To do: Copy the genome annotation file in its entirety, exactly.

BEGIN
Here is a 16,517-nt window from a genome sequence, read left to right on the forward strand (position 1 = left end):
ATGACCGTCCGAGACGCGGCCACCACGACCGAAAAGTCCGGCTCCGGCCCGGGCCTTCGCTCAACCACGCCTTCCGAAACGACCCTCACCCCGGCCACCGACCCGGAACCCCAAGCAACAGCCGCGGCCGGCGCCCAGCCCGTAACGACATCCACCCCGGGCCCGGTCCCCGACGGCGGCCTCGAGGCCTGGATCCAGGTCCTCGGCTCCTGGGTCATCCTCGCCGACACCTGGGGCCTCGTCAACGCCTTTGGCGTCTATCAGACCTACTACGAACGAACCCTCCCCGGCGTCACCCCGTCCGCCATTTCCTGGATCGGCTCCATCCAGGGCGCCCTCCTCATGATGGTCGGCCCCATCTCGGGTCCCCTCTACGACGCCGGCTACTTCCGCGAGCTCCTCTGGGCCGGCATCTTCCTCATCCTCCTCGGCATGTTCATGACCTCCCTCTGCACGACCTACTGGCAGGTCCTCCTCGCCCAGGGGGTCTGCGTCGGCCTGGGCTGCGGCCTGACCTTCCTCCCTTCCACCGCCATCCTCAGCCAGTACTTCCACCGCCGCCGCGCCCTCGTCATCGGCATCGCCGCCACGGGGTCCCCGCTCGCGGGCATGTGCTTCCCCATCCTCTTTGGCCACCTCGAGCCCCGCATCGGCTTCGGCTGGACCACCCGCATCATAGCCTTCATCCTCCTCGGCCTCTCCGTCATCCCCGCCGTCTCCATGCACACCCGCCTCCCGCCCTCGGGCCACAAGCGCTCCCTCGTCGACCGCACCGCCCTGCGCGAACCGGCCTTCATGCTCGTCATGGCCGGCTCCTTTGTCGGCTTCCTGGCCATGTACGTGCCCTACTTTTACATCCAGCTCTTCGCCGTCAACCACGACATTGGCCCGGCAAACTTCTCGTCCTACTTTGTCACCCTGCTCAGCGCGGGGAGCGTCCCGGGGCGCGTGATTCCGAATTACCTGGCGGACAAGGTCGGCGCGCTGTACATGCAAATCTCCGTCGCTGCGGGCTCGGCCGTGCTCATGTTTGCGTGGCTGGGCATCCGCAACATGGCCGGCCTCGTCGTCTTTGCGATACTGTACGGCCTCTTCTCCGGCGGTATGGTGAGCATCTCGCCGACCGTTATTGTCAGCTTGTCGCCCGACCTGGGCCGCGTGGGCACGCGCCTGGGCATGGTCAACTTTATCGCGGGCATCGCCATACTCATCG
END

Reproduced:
Here is a 16,517-nt window from a genome sequence, read left to right on the forward strand (position 1 = left end):
ATGACCGTCCGAGACGCGGCCACCACGACCGAAAAGTCCGGCTCCGGCCCGGGCCTTCGCTCAACCACGCCTTCCGAAACGACCCTCACCCCGGCCACCGACCCGGAACCCCAAGCAACAGCCGCGGCCGGCGCCCAGCCCGTAACGACATCCACCCCGGGCCCGGTCCCCGACGGCGGCCTCGAGGCCTGGATCCAGGTCCTCGGCTCCTGGGTCATCCTCGCCGACACCTGGGGCCTCGTCAACGCCTTTGGCGTCTATCAGACCTACTACGAACGAACCCTCCCCGGCGTCACCCCGTCCGCCATTTCCTGGATCGGCTCCATCCAGGGCGCCCTCCTCATGATGGTCGGCCCCATCTCGGGTCCCCTCTACGACGCCGGCTACTTCCGCGAGCTCCTCTGGGCCGGCATCTTCCTCATCCTCCTCGGCATGTTCATGACCTCCCTCTGCACGACCTACTGGCAGGTCCTCCTCGCCCAGGGGGTCTGCGTCGGCCTGGGCTGCGGCCTGACCTTCCTCCCTTCCACCGCCATCCTCAGCCAGTACTTCCACCGCCGCCGCGCCCTCGTCATCGGCATCGCCGCCACGGGGTCCCCGCTCGCGGGCATGTGCTTCCCCATCCTCTTTGGCCACCTCGAGCCCCGCATCGGCTTCGGCTGGACCACCCGCATCATAGCCTTCATCCTCCTCGGCCTCTCCGTCATCCCCGCCGTCTCCATGCACACCCGCCTCCCGCCCTCGGGCCACAAGCGCTCCCTCGTCGACCGCACCGCCCTGCGCGAACCGGCCTTCATGCTCGTCATGGCCGGCTCCTTTGTCGGCTTCCTGGCCATGTACGTGCCCTACTTTTACATCCAGCTCTTCGCCGTCAACCACGACATTGGCCCGGCAAACTTCTCGTCCTACTTTGTCACCCTGCTCAGCGCGGGGAGCGTCCCGGGGCGCGTGATTCCGAATTACCTGGCGGACAAGGTCGGCGCGCTGTACATGCAAATCTCCGTCGCTGCGGGCTCGGCCGTGCTCATGTTTGCGTGGCTGGGCATCCGCAACATGGCCGGCCTCGTCGTCTTTGCGATACTGTACGGCCTCTTCTCCGGCGGTATGGTGAGCATCTCGCCGACCGTTATTGTCAGCTTGTCGCCCGACCTGGGCCGCGTGGGCACGCGCCTGGGCATGGTCAACTTTATCGCGGGCATCGCCATACTCATCG